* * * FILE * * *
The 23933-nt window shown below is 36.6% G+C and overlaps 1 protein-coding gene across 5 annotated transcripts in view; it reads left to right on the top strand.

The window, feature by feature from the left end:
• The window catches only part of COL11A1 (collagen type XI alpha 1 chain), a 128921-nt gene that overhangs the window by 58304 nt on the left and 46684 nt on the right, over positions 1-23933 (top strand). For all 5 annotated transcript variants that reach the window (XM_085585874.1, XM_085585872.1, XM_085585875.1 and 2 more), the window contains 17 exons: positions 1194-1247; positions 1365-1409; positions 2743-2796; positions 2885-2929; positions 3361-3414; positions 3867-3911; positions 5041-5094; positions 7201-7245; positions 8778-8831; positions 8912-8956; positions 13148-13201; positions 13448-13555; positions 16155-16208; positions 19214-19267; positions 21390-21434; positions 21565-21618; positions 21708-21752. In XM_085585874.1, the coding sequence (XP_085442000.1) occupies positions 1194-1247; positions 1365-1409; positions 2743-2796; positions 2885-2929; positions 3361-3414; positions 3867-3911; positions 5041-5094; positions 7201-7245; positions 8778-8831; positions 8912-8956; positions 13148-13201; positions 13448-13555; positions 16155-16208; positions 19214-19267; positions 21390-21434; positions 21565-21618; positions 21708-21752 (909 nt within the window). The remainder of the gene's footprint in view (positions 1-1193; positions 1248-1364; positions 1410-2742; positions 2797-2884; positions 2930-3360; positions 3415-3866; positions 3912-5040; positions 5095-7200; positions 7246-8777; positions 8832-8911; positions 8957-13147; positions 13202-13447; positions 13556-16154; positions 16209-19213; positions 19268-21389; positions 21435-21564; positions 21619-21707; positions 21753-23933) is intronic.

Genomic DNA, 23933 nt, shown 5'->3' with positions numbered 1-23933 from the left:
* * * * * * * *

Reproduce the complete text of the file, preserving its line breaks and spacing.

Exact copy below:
The 23933-nt window shown below is 36.6% G+C and overlaps 1 protein-coding gene across 5 annotated transcripts in view; it reads left to right on the top strand.

The window, feature by feature from the left end:
• The window catches only part of COL11A1 (collagen type XI alpha 1 chain), a 128921-nt gene that overhangs the window by 58304 nt on the left and 46684 nt on the right, over positions 1-23933 (top strand). For all 5 annotated transcript variants that reach the window (XM_085585874.1, XM_085585872.1, XM_085585875.1 and 2 more), the window contains 17 exons: positions 1194-1247; positions 1365-1409; positions 2743-2796; positions 2885-2929; positions 3361-3414; positions 3867-3911; positions 5041-5094; positions 7201-7245; positions 8778-8831; positions 8912-8956; positions 13148-13201; positions 13448-13555; positions 16155-16208; positions 19214-19267; positions 21390-21434; positions 21565-21618; positions 21708-21752. In XM_085585874.1, the coding sequence (XP_085442000.1) occupies positions 1194-1247; positions 1365-1409; positions 2743-2796; positions 2885-2929; positions 3361-3414; positions 3867-3911; positions 5041-5094; positions 7201-7245; positions 8778-8831; positions 8912-8956; positions 13148-13201; positions 13448-13555; positions 16155-16208; positions 19214-19267; positions 21390-21434; positions 21565-21618; positions 21708-21752 (909 nt within the window). The remainder of the gene's footprint in view (positions 1-1193; positions 1248-1364; positions 1410-2742; positions 2797-2884; positions 2930-3360; positions 3415-3866; positions 3912-5040; positions 5095-7200; positions 7246-8777; positions 8832-8911; positions 8957-13147; positions 13202-13447; positions 13556-16154; positions 16209-19213; positions 19268-21389; positions 21435-21564; positions 21619-21707; positions 21753-23933) is intronic.

Genomic DNA, 23933 nt, shown 5'->3' with positions numbered 1-23933 from the left: